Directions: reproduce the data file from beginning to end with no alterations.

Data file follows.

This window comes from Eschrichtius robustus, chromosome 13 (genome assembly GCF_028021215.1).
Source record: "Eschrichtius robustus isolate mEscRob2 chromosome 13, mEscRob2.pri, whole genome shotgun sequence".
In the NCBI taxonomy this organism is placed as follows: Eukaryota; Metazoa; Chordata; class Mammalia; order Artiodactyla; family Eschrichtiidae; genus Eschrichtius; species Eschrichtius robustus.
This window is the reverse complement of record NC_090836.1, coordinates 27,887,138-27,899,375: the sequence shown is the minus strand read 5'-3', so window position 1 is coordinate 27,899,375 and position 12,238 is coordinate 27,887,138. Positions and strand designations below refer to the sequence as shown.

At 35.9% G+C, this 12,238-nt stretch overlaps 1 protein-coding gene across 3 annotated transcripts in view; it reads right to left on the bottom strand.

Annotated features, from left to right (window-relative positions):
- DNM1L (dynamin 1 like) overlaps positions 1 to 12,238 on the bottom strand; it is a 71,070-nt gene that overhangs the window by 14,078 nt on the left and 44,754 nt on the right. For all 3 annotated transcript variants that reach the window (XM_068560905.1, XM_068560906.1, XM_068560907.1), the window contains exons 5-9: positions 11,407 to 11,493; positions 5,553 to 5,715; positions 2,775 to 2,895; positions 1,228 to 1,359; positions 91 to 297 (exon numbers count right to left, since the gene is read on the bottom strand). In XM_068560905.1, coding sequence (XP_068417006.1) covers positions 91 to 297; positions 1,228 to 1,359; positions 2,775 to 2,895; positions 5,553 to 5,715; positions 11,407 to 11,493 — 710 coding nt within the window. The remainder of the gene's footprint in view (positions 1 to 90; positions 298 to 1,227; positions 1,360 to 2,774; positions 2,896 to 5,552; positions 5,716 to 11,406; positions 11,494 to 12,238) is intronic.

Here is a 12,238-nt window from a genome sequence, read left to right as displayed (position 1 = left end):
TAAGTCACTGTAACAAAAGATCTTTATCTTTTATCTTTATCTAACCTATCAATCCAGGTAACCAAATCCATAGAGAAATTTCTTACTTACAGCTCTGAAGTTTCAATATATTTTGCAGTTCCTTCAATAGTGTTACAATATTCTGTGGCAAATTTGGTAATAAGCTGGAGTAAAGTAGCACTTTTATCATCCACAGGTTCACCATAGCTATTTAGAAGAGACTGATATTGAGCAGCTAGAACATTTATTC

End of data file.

This window comes from Eschrichtius robustus, chromosome 13 (genome assembly GCF_028021215.1).
Source record: "Eschrichtius robustus isolate mEscRob2 chromosome 13, mEscRob2.pri, whole genome shotgun sequence".
In the NCBI taxonomy this organism is placed as follows: Eukaryota; Metazoa; Chordata; class Mammalia; order Artiodactyla; family Eschrichtiidae; genus Eschrichtius; species Eschrichtius robustus.
This window is the reverse complement of record NC_090836.1, coordinates 27,887,138-27,899,375: the sequence shown is the minus strand read 5'-3', so window position 1 is coordinate 27,899,375 and position 12,238 is coordinate 27,887,138. Positions and strand designations below refer to the sequence as shown.

At 35.9% G+C, this 12,238-nt stretch overlaps 1 protein-coding gene across 3 annotated transcripts in view; it reads right to left on the bottom strand.

Annotated features, from left to right (window-relative positions):
- DNM1L (dynamin 1 like) overlaps positions 1 to 12,238 on the bottom strand; it is a 71,070-nt gene that overhangs the window by 14,078 nt on the left and 44,754 nt on the right. For all 3 annotated transcript variants that reach the window (XM_068560905.1, XM_068560906.1, XM_068560907.1), the window contains exons 5-9: positions 11,407 to 11,493; positions 5,553 to 5,715; positions 2,775 to 2,895; positions 1,228 to 1,359; positions 91 to 297 (exon numbers count right to left, since the gene is read on the bottom strand). In XM_068560905.1, coding sequence (XP_068417006.1) covers positions 91 to 297; positions 1,228 to 1,359; positions 2,775 to 2,895; positions 5,553 to 5,715; positions 11,407 to 11,493 — 710 coding nt within the window. The remainder of the gene's footprint in view (positions 1 to 90; positions 298 to 1,227; positions 1,360 to 2,774; positions 2,896 to 5,552; positions 5,716 to 11,406; positions 11,494 to 12,238) is intronic.

Here is a 12,238-nt window from a genome sequence, read left to right as displayed (position 1 = left end):
TAAGTCACTGTAACAAAAGATCTTTATCTTTTATCTTTATCTAACCTATCAATCCAGGTAACCAAATCCATAGAGAAATTTCTTACTTACAGCTCTGAAGTTTCAATATATTTTGCAGTTCCTTCAATAGTGTTACAATATTCTGTGGCAAATTTGGTAATAAGCTGGAGTAAAGTAGCACTTTTATCATCCACAGGTTCACCATAGCTATTTAGAAGAGACTGATATTGAGCAGCTAGAACATTTATTC